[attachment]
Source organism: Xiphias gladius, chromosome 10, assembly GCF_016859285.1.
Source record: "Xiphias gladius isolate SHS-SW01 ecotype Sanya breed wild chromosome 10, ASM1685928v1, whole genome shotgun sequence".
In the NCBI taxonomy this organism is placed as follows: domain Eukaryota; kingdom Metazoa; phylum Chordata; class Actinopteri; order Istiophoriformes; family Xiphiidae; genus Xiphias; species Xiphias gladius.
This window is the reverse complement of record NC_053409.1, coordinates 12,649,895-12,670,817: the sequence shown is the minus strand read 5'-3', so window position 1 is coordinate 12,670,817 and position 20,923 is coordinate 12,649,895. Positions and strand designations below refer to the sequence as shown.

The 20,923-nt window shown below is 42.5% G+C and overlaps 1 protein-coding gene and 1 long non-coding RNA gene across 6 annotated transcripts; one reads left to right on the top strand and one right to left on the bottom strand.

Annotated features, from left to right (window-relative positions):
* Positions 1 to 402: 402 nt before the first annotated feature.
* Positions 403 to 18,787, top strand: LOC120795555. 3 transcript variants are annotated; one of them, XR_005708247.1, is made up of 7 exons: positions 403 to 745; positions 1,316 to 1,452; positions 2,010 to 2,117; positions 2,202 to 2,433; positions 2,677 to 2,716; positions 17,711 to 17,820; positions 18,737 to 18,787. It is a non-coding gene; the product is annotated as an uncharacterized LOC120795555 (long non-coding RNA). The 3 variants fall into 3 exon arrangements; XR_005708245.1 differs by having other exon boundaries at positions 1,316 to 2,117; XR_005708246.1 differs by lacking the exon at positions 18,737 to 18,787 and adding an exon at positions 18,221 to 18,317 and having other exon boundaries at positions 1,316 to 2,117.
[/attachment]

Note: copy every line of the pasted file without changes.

Source organism: Xiphias gladius, chromosome 10, assembly GCF_016859285.1.
Source record: "Xiphias gladius isolate SHS-SW01 ecotype Sanya breed wild chromosome 10, ASM1685928v1, whole genome shotgun sequence".
In the NCBI taxonomy this organism is placed as follows: domain Eukaryota; kingdom Metazoa; phylum Chordata; class Actinopteri; order Istiophoriformes; family Xiphiidae; genus Xiphias; species Xiphias gladius.
This window is the reverse complement of record NC_053409.1, coordinates 12,649,895-12,670,817: the sequence shown is the minus strand read 5'-3', so window position 1 is coordinate 12,670,817 and position 20,923 is coordinate 12,649,895. Positions and strand designations below refer to the sequence as shown.

The 20,923-nt window shown below is 42.5% G+C and overlaps 1 protein-coding gene and 1 long non-coding RNA gene across 6 annotated transcripts; one reads left to right on the top strand and one right to left on the bottom strand.

Annotated features, from left to right (window-relative positions):
* Positions 1 to 402: 402 nt before the first annotated feature.
* Positions 403 to 18,787, top strand: LOC120795555. 3 transcript variants are annotated; one of them, XR_005708247.1, is made up of 7 exons: positions 403 to 745; positions 1,316 to 1,452; positions 2,010 to 2,117; positions 2,202 to 2,433; positions 2,677 to 2,716; positions 17,711 to 17,820; positions 18,737 to 18,787. It is a non-coding gene; the product is annotated as an uncharacterized LOC120795555 (long non-coding RNA). The 3 variants fall into 3 exon arrangements; XR_005708245.1 differs by having other exon boundaries at positions 1,316 to 2,117; XR_005708246.1 differs by lacking the exon at positions 18,737 to 18,787 and adding an exon at positions 18,221 to 18,317 and having other exon boundaries at positions 1,316 to 2,117.